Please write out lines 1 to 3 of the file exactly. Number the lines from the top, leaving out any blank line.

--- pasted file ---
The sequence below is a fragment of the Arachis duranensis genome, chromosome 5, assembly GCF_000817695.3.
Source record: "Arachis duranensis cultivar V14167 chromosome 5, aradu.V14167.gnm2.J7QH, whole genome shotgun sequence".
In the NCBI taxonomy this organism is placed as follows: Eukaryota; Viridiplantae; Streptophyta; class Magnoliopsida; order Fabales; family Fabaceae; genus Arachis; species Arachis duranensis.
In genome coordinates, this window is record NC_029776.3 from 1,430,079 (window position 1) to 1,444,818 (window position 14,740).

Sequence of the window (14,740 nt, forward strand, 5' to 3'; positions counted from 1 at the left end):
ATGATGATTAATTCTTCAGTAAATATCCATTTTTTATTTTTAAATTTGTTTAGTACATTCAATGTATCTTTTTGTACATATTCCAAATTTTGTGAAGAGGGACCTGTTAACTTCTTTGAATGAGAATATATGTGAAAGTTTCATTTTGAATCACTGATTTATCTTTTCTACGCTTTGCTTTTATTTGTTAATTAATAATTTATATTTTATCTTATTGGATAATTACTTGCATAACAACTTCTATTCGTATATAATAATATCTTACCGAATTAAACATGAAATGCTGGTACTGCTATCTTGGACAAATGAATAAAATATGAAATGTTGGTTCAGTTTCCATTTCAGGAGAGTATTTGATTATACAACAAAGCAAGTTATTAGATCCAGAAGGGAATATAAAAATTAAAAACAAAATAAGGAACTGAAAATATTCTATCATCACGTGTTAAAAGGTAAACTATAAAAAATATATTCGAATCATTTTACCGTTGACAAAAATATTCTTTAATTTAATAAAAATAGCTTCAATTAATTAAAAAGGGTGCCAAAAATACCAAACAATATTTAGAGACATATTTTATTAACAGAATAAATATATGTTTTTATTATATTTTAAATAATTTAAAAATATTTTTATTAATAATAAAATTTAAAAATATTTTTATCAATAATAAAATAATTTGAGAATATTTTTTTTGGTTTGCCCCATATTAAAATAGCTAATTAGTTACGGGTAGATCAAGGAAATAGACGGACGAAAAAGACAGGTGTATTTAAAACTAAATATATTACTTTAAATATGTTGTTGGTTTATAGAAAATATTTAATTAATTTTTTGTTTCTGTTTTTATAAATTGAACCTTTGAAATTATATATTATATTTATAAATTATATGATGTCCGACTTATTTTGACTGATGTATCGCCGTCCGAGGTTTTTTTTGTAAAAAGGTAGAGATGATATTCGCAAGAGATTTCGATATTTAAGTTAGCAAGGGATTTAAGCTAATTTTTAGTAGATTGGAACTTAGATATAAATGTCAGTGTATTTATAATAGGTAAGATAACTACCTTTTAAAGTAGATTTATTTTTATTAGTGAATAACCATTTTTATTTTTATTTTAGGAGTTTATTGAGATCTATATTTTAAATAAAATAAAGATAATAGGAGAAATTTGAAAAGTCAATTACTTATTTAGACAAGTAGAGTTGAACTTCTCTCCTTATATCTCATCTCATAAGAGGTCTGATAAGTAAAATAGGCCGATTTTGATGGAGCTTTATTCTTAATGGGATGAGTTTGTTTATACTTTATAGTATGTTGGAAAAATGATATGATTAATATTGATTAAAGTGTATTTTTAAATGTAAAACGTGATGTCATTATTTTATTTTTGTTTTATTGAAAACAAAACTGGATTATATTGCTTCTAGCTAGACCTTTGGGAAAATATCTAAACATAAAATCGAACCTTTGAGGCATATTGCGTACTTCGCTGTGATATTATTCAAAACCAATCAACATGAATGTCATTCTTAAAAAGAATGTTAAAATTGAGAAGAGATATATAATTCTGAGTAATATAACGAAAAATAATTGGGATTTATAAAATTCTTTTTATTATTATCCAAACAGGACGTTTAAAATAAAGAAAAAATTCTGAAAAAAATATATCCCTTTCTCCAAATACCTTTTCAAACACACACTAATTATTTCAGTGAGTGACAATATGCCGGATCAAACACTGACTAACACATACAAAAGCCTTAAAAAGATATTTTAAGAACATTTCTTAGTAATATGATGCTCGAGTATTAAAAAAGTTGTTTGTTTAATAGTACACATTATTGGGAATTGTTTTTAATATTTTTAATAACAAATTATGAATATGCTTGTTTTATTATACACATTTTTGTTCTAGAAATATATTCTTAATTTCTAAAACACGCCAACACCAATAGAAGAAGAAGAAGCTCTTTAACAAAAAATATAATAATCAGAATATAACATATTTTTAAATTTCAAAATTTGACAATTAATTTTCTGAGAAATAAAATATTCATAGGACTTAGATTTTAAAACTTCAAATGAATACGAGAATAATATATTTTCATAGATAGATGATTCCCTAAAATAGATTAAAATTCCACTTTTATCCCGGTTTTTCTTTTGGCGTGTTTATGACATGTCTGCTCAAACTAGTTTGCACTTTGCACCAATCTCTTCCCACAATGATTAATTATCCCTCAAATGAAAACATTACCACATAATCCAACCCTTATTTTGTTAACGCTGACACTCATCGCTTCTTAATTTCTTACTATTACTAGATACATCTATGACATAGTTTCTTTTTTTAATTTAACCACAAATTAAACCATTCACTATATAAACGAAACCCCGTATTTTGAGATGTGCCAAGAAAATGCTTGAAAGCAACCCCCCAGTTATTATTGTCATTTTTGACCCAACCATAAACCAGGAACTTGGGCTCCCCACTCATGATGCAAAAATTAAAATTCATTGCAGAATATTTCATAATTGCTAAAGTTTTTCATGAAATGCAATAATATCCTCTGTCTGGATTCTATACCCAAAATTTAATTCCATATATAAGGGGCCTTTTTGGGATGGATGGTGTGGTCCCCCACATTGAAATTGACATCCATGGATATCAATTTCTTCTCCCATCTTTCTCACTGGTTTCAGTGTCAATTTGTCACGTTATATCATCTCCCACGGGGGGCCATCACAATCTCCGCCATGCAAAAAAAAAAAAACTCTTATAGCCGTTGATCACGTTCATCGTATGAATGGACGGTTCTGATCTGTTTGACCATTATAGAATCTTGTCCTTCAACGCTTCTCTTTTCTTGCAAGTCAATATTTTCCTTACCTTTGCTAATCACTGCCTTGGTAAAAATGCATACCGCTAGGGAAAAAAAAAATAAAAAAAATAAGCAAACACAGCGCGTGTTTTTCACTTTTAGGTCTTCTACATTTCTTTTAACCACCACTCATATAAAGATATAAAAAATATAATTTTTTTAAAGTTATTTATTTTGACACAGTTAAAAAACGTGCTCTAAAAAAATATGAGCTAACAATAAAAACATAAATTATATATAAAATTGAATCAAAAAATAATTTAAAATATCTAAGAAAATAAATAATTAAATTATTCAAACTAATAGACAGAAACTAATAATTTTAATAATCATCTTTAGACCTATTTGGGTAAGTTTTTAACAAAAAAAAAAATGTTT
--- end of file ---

The sequence below is a fragment of the Arachis duranensis genome, chromosome 5, assembly GCF_000817695.3.
Source record: "Arachis duranensis cultivar V14167 chromosome 5, aradu.V14167.gnm2.J7QH, whole genome shotgun sequence".
In the NCBI taxonomy this organism is placed as follows: Eukaryota; Viridiplantae; Streptophyta; class Magnoliopsida; order Fabales; family Fabaceae; genus Arachis; species Arachis duranensis.